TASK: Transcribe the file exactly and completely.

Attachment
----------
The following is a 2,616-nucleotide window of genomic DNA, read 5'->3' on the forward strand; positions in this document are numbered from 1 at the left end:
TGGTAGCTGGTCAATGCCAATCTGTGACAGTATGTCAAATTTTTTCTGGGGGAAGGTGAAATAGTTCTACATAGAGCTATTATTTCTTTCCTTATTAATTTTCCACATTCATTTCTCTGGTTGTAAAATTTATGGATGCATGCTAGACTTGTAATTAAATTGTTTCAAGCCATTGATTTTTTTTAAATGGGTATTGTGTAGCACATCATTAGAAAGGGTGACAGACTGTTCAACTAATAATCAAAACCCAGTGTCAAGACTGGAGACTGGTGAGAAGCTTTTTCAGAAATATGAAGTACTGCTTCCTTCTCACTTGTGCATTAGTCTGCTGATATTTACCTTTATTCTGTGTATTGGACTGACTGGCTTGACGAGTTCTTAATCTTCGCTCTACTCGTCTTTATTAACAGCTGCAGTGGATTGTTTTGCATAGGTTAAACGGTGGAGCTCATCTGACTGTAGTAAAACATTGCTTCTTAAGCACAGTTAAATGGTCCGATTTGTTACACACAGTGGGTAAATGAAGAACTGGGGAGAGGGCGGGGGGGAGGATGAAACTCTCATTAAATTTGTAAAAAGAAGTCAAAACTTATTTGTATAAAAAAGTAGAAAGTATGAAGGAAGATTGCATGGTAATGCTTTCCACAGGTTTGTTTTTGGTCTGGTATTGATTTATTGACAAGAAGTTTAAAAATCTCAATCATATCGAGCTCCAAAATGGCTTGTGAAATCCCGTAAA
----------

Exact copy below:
The following is a 2,616-nucleotide window of genomic DNA, read 5'->3' on the forward strand; positions in this document are numbered from 1 at the left end:
TGGTAGCTGGTCAATGCCAATCTGTGACAGTATGTCAAATTTTTTCTGGGGGAAGGTGAAATAGTTCTACATAGAGCTATTATTTCTTTCCTTATTAATTTTCCACATTCATTTCTCTGGTTGTAAAATTTATGGATGCATGCTAGACTTGTAATTAAATTGTTTCAAGCCATTGATTTTTTTTAAATGGGTATTGTGTAGCACATCATTAGAAAGGGTGACAGACTGTTCAACTAATAATCAAAACCCAGTGTCAAGACTGGAGACTGGTGAGAAGCTTTTTCAGAAATATGAAGTACTGCTTCCTTCTCACTTGTGCATTAGTCTGCTGATATTTACCTTTATTCTGTGTATTGGACTGACTGGCTTGACGAGTTCTTAATCTTCGCTCTACTCGTCTTTATTAACAGCTGCAGTGGATTGTTTTGCATAGGTTAAACGGTGGAGCTCATCTGACTGTAGTAAAACATTGCTTCTTAAGCACAGTTAAATGGTCCGATTTGTTACACACAGTGGGTAAATGAAGAACTGGGGAGAGGGCGGGGGGGAGGATGAAACTCTCATTAAATTTGTAAAAAGAAGTCAAAACTTATTTGTATAAAAAAGTAGAAAGTATGAAGGAAGATTGCATGGTAATGCTTTCCACAGGTTTGTTTTTGGTCTGGTATTGATTTATTGACAAGAAGTTTAAAAATCTCAATCATATCGAGCTCCAAAATGGCTTGTGAAATCCCGTAAA